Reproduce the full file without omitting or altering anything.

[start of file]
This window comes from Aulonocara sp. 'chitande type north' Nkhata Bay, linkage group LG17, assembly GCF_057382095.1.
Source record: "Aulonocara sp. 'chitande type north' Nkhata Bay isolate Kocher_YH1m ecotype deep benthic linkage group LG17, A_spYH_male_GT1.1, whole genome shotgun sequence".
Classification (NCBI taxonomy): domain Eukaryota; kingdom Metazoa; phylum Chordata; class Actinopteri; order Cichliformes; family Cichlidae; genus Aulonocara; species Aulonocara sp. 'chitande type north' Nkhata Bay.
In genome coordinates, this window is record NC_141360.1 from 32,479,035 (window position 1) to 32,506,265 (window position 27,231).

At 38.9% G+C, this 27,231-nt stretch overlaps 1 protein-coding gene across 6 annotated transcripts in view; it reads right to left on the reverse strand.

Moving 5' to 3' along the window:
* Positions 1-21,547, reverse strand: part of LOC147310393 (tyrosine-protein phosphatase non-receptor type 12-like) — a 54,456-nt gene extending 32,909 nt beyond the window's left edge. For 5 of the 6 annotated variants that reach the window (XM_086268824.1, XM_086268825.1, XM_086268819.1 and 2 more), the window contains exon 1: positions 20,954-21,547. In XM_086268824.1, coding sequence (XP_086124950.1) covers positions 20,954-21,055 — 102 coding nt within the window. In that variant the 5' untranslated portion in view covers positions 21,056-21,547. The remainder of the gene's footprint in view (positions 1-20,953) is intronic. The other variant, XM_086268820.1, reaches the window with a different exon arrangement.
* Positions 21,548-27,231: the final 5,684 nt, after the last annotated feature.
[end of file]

This window comes from Aulonocara sp. 'chitande type north' Nkhata Bay, linkage group LG17, assembly GCF_057382095.1.
Source record: "Aulonocara sp. 'chitande type north' Nkhata Bay isolate Kocher_YH1m ecotype deep benthic linkage group LG17, A_spYH_male_GT1.1, whole genome shotgun sequence".
Classification (NCBI taxonomy): domain Eukaryota; kingdom Metazoa; phylum Chordata; class Actinopteri; order Cichliformes; family Cichlidae; genus Aulonocara; species Aulonocara sp. 'chitande type north' Nkhata Bay.
In genome coordinates, this window is record NC_141360.1 from 32,479,035 (window position 1) to 32,506,265 (window position 27,231).

At 38.9% G+C, this 27,231-nt stretch overlaps 1 protein-coding gene across 6 annotated transcripts in view; it reads right to left on the reverse strand.

Moving 5' to 3' along the window:
* Positions 1-21,547, reverse strand: part of LOC147310393 (tyrosine-protein phosphatase non-receptor type 12-like) — a 54,456-nt gene extending 32,909 nt beyond the window's left edge. For 5 of the 6 annotated variants that reach the window (XM_086268824.1, XM_086268825.1, XM_086268819.1 and 2 more), the window contains exon 1: positions 20,954-21,547. In XM_086268824.1, coding sequence (XP_086124950.1) covers positions 20,954-21,055 — 102 coding nt within the window. In that variant the 5' untranslated portion in view covers positions 21,056-21,547. The remainder of the gene's footprint in view (positions 1-20,953) is intronic. The other variant, XM_086268820.1, reaches the window with a different exon arrangement.
* Positions 21,548-27,231: the final 5,684 nt, after the last annotated feature.